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19TH CENTURY BLACK LEATHER SADDLE VALISE – ca. 1850-1870 – AN EXCELLENT ATTRACTIVE SPECIMEN APPROPRIATE FOR DISPLAY WITH ANY AMERICAN MILITARY OFFICERS’ SADDLE OR EARLY POST CIVIL WAR WESTERN SADDLE:  This Saddle Valise presents in excellent condition, having defied the passage of time, the turbulent years of the mid-19TH century which consumed so much of the early horse equipment through hard use, and the neglect and poor storage in the years that followed which eventually destroyed what little remained.      

This valise has all the appearances of those associated with the antebellum era, and is certainly of the style carried by US military officers as early as the War of 1812 and through the mid-19TH Century across the border and along the Santa Fe Trail during the Mexican War period, and this enduring style would be very appropriate to complete a Civil War Officer’s Saddle – both Union and Confederate.  While not a regulation army pattern, this valise would have appealed to officers who, of course, were required to purchase their own horse equipment, and to those enlisted men who could afford to add to their issued equipment or brought this sort of equipment from home.   

The use of valises is well documented during the Civil War years, and it stands to reason that they did not suddenly fall from favor and use at the end of the war as the country turned its attention to the expanding West.  However, as the impressions of so many collectors were first formed by the Western themed movies, its understandable why we found it so easy to believe that all the mountain men, buffalo hunters and cowboys – certainly John Wayne, Richard Widmark, Clint Eastwood and the rest – survived in the mountains and on the plains with only what they could carry in their relatively small saddle bags.  What was never completely explained in the movies was the transition from the daylight traveling scenes when they needed little more than their guns, saddle and horse, to the camp fire scenes at night when they suddenly had a skillet, coffee pot, cups, a Dutch oven, and all the makings for biscuits, bacon, beans and coffee…..all without the benefit or carrying capacity of a pair of saddlebags the size of Samsonite Luggage or a pack horse.  I have come to suspect valises were far more common than have been depicted, and they continued in use in the West, especially among the explorers and travelers who valued their creature comforts.  From a practical standpoint, a valise such as the one offered here would be entirely appropriate for display on any of the post-Civil War civilian saddles and would probably be more accurate than most Western collectors have been led to believe.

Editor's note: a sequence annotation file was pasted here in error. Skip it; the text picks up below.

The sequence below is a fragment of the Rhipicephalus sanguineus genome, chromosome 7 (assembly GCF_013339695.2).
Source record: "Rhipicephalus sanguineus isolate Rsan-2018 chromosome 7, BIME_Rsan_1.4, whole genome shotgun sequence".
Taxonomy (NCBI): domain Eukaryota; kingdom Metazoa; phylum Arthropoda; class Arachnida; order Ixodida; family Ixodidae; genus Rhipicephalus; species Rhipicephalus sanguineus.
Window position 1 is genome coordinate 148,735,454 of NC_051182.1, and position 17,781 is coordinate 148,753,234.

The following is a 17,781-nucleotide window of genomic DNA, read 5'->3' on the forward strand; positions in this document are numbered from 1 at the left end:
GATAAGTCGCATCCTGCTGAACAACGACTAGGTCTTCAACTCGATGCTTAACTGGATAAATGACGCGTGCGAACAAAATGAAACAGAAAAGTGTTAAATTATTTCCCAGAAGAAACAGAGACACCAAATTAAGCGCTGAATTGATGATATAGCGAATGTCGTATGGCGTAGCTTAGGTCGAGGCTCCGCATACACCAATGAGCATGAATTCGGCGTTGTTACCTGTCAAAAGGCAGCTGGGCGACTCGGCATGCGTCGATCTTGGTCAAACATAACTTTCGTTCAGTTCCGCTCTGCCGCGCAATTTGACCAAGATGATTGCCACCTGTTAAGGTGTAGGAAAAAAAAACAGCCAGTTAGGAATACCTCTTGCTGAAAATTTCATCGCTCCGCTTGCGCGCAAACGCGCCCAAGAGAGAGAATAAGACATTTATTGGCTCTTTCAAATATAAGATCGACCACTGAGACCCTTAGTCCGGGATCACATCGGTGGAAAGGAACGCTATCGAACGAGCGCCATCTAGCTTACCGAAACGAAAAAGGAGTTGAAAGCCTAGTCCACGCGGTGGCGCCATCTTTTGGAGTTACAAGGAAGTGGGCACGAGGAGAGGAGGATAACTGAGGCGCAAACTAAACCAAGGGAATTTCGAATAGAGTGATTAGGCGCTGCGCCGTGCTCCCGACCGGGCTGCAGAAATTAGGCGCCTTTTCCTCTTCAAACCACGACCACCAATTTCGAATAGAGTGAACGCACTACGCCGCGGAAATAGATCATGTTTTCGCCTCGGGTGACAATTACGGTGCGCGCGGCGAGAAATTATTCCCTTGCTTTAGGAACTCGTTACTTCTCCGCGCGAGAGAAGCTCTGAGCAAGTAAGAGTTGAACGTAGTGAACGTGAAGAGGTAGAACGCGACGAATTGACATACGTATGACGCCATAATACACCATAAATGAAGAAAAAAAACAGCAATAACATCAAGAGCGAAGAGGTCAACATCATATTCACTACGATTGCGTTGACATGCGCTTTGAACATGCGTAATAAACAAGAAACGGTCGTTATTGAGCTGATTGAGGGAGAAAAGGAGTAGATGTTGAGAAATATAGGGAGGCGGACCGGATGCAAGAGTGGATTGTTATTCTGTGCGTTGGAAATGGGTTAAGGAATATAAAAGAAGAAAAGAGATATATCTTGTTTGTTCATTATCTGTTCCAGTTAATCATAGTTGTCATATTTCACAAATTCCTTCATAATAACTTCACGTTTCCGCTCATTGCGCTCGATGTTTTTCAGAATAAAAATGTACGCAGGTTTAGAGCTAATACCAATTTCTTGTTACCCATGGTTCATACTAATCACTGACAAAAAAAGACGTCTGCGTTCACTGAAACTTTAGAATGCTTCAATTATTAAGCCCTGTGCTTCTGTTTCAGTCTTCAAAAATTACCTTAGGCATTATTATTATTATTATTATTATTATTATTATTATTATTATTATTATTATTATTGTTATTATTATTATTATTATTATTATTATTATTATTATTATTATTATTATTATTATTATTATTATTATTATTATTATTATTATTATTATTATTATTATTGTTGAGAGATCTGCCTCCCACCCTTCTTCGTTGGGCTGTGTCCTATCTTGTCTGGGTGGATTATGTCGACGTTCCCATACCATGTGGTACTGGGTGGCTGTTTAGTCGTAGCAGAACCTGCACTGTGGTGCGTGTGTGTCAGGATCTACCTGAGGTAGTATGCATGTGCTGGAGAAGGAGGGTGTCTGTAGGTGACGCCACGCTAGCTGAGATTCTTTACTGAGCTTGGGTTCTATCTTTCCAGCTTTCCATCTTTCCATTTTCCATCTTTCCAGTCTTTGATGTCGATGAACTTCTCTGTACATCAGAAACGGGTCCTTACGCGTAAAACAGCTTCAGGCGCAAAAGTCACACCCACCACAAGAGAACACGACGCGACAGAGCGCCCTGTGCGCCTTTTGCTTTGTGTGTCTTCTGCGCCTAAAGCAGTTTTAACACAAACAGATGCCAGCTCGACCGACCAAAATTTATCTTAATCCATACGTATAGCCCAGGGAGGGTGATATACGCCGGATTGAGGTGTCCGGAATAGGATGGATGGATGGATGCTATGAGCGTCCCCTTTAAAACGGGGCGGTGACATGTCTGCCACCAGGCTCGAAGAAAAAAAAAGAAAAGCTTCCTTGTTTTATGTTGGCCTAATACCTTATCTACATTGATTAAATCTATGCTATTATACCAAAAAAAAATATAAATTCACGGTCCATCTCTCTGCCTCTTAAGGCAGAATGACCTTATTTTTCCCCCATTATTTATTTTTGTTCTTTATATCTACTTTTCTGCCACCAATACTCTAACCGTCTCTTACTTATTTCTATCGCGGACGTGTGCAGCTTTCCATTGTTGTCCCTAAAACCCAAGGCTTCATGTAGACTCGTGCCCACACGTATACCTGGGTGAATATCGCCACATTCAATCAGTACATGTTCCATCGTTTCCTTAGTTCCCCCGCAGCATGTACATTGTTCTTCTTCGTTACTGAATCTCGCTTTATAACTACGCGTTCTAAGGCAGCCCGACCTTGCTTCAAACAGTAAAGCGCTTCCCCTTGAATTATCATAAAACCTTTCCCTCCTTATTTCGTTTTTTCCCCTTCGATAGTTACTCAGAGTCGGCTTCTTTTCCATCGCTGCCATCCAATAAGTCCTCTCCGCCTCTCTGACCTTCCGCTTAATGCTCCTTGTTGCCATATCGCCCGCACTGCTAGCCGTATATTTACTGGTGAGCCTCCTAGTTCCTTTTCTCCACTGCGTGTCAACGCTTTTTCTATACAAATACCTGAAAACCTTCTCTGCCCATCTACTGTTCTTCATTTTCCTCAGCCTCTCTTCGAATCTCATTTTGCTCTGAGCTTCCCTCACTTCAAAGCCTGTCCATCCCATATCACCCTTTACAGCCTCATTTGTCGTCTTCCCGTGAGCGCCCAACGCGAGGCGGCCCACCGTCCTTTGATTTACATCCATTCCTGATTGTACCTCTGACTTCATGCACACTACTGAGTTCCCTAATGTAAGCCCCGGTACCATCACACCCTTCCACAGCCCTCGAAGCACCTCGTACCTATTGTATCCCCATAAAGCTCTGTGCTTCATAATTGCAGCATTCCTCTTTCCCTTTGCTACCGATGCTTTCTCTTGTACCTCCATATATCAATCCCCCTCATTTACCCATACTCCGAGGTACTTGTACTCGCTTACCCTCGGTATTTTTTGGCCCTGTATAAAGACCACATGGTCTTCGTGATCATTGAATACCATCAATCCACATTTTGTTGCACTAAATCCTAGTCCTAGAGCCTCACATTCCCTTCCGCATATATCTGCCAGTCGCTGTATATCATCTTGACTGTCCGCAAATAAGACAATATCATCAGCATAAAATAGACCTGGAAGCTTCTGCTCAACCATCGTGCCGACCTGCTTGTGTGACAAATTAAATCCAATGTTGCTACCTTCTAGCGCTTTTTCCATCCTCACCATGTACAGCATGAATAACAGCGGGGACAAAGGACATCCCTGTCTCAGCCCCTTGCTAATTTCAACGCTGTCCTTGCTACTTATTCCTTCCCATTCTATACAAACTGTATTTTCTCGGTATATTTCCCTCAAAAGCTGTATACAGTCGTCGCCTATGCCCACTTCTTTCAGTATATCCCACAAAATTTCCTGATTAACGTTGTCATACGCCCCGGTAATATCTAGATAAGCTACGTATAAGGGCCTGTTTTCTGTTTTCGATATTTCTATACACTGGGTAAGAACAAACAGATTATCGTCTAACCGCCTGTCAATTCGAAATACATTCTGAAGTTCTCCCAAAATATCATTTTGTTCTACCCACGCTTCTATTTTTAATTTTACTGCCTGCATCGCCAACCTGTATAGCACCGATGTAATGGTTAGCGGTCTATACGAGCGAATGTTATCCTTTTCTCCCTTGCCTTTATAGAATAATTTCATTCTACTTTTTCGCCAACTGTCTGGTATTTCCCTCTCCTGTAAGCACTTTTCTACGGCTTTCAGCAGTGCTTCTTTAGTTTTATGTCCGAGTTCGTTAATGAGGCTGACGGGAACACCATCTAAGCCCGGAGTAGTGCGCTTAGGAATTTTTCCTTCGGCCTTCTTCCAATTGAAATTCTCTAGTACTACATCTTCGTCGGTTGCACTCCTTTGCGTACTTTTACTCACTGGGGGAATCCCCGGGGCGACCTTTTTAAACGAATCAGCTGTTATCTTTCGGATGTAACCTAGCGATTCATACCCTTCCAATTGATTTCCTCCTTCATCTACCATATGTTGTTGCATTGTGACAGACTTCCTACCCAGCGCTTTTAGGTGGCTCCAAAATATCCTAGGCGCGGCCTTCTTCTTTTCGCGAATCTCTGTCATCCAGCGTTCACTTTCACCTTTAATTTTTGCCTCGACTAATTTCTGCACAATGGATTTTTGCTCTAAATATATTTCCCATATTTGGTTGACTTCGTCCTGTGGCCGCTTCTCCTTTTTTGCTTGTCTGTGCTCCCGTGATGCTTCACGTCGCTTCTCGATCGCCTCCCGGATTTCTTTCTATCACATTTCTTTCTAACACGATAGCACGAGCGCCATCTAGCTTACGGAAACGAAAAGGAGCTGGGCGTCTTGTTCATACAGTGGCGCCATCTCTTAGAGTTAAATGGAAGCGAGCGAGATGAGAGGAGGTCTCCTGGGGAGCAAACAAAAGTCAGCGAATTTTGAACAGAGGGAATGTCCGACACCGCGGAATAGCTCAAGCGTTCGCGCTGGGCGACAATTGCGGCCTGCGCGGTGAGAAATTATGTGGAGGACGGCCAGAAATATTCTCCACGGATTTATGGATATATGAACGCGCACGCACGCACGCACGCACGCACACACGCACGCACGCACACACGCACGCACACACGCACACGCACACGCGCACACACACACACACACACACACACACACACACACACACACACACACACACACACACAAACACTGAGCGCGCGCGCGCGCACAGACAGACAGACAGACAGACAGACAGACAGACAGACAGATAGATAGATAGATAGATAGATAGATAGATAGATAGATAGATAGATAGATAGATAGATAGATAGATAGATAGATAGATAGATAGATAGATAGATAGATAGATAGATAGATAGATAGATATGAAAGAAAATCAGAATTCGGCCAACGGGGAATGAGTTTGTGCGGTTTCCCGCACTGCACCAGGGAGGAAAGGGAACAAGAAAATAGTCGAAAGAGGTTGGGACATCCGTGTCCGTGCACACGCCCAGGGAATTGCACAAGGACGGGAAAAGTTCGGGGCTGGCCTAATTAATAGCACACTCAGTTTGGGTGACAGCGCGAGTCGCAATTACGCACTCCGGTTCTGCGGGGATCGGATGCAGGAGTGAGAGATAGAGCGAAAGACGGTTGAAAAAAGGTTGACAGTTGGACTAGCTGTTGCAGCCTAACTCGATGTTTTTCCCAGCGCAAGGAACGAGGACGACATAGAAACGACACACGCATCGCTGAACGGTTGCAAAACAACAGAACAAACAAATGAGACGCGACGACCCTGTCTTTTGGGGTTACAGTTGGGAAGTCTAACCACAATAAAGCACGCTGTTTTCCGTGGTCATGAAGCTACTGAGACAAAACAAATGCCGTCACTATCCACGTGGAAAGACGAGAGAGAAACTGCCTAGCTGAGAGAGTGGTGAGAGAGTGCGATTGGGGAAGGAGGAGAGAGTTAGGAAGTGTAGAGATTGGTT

This valise has survived in excellent condition - directly attributable to the maker - constructed of heavy bridle leather and as well made as any piece of expensive luggage of the period.  This valise was likely one of the more expensive offerings at the time it was made.   

Based on the condition and the lack of any apparent wear, I am led to believe this valise was originally collected as “new old stock” from one of the uniform, saddlery, or military equipment stores in the East which catered to the officer corps.  As officers were expected to provide their own uniforming and equipment, there was a brisk trade conducted at retail shops in any of the large eastern cities.  After the turn of the 20TH Century, as these shops began to close their remaining stock passed into the hands of the collecting world, and I believe such was the case with this valise. 

When I purchased it, it was folded lengthwise and presented as if it had been packed flat.  I surmise that it was one of several valises manufactured at the same leather shop which were packed flat, several to a crate or box, and shipped to the retailer who only unpacked them as he required new stock for the shelves.  This valise was apparently never unpacked and remained flat until I acquired it.  Fortunately, the leather was still supple and I was able to expand it to its intended shape.  I have positioned two lightweight wood braces inside the valise which place no stress on the leather and eventually the valise will hold its shape without the braces.  In the meantime, the braces are not visible with the valise on display and do not affect the appearance or integrity of the valise.   

Measuring 18“long, 7 ½” wide, and 7 ¼” high, this is one of the larger valises that I have handled.  The body, flap, ends and straps are fashioned from substantial weight leather that is still very supple, and the leather surfaces are still bright with a shiny finish, with no crazing or flaking.  It is very solid with no rot or deterioration, and all of the seams are intact.  The two closing straps on the outer flap with their matching iron buckles are present, intact, and full length.  On the reverse along the top edge, there are two heavy leather loops with heavy gauge brass rings riveted to the back panel, which were used as anchors for the straps which attached the valise to the cantle of the saddle.  

Valises of this vintage simply did not survive in any appreciable numbers and finding one this size and in this remarkable condition is unusual.  This exceptionally nice valise would display quite nicely with any US military saddle collection, especially mounted on the cantle of a Ringgold or Grimsley Saddle, any one of the many saddles used by Civil War Officers, and the saddles ridden on the Western Frontier.  (0122)  $850






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